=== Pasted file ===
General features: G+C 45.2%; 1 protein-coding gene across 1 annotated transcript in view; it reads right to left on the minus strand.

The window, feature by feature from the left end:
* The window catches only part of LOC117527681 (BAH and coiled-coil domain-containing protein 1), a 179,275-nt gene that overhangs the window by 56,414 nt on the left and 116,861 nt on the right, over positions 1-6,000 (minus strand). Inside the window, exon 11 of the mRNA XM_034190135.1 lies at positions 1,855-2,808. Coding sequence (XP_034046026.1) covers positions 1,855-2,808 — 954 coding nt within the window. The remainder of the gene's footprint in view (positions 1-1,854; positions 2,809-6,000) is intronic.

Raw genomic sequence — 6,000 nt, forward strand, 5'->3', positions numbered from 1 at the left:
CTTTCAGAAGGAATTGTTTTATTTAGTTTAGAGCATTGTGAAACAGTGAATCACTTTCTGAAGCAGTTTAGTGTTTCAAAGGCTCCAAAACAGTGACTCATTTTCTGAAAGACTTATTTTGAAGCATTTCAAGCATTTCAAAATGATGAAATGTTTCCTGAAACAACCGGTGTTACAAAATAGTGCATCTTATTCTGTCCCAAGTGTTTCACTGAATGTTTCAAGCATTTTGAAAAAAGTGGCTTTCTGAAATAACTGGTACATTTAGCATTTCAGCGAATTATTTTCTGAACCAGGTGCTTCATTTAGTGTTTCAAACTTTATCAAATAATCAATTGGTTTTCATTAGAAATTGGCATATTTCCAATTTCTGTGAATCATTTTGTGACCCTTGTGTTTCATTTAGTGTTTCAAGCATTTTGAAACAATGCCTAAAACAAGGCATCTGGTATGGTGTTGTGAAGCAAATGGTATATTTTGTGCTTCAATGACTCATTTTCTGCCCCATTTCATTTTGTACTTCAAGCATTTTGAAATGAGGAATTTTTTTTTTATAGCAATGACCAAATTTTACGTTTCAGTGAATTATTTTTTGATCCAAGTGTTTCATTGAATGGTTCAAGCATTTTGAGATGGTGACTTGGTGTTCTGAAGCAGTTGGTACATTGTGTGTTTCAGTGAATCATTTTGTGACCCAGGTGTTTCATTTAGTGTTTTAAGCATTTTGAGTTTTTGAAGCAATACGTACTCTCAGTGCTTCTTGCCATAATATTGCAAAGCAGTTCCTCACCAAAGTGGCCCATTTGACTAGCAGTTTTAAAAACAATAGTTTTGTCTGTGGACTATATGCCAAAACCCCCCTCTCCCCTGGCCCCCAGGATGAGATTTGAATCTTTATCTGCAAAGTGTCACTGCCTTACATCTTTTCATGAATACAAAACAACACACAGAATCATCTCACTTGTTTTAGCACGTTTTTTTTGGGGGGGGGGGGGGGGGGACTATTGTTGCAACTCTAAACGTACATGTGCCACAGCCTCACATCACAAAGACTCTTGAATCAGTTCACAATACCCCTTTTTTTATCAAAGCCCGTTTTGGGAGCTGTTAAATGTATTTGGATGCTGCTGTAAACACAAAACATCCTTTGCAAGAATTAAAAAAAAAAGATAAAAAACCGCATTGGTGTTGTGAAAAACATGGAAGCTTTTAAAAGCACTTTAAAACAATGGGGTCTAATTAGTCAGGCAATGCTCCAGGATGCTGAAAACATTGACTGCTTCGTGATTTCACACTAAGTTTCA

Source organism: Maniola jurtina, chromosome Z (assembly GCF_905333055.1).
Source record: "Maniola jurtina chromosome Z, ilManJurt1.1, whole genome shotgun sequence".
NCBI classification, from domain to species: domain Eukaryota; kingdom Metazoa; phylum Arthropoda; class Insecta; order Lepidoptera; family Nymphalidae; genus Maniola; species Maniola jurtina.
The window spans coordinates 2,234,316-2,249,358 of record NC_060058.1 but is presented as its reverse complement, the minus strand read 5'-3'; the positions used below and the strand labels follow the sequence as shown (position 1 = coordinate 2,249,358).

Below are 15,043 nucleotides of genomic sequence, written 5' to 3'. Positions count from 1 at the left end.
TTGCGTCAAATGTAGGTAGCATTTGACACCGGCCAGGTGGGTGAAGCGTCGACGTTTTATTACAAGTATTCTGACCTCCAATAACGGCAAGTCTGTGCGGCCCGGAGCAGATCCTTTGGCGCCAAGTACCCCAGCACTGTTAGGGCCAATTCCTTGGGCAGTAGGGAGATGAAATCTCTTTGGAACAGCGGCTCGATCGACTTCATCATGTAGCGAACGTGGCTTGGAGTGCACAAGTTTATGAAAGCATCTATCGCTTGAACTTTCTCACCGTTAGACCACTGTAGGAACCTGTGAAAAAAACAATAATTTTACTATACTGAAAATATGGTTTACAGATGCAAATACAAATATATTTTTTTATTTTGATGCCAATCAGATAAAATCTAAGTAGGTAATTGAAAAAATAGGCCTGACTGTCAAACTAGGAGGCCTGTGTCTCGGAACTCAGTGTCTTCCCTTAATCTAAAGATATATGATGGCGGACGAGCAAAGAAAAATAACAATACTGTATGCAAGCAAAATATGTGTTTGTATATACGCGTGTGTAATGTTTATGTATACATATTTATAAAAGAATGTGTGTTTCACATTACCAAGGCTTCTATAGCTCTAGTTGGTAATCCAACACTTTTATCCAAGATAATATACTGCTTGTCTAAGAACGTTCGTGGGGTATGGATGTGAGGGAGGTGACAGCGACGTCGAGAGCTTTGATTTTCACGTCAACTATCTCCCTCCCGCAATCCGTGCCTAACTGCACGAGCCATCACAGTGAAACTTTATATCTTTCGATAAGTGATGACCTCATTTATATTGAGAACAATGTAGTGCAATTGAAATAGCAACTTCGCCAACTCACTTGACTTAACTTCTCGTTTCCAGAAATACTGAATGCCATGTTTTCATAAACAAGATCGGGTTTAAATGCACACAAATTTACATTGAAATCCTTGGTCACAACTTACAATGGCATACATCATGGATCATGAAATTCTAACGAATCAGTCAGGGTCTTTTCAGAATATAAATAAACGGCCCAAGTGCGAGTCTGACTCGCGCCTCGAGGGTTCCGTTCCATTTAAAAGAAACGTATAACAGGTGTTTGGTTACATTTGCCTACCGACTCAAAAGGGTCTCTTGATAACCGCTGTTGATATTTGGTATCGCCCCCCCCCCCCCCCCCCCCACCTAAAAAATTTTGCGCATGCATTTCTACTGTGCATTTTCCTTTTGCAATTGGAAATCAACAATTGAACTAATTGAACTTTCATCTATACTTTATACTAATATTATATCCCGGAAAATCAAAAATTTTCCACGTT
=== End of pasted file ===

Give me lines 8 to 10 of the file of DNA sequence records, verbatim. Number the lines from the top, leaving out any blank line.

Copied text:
NCBI classification, from domain to species: domain Eukaryota; kingdom Metazoa; phylum Arthropoda; class Insecta; order Lepidoptera; family Nymphalidae; genus Maniola; species Maniola jurtina.
The window spans coordinates 2,234,316-2,249,358 of record NC_060058.1 but is presented as its reverse complement, the minus strand read 5'-3'; the positions used below and the strand labels follow the sequence as shown (position 1 = coordinate 2,249,358).

Below are 15,043 nucleotides of genomic sequence, written 5' to 3'. Positions count from 1 at the left end.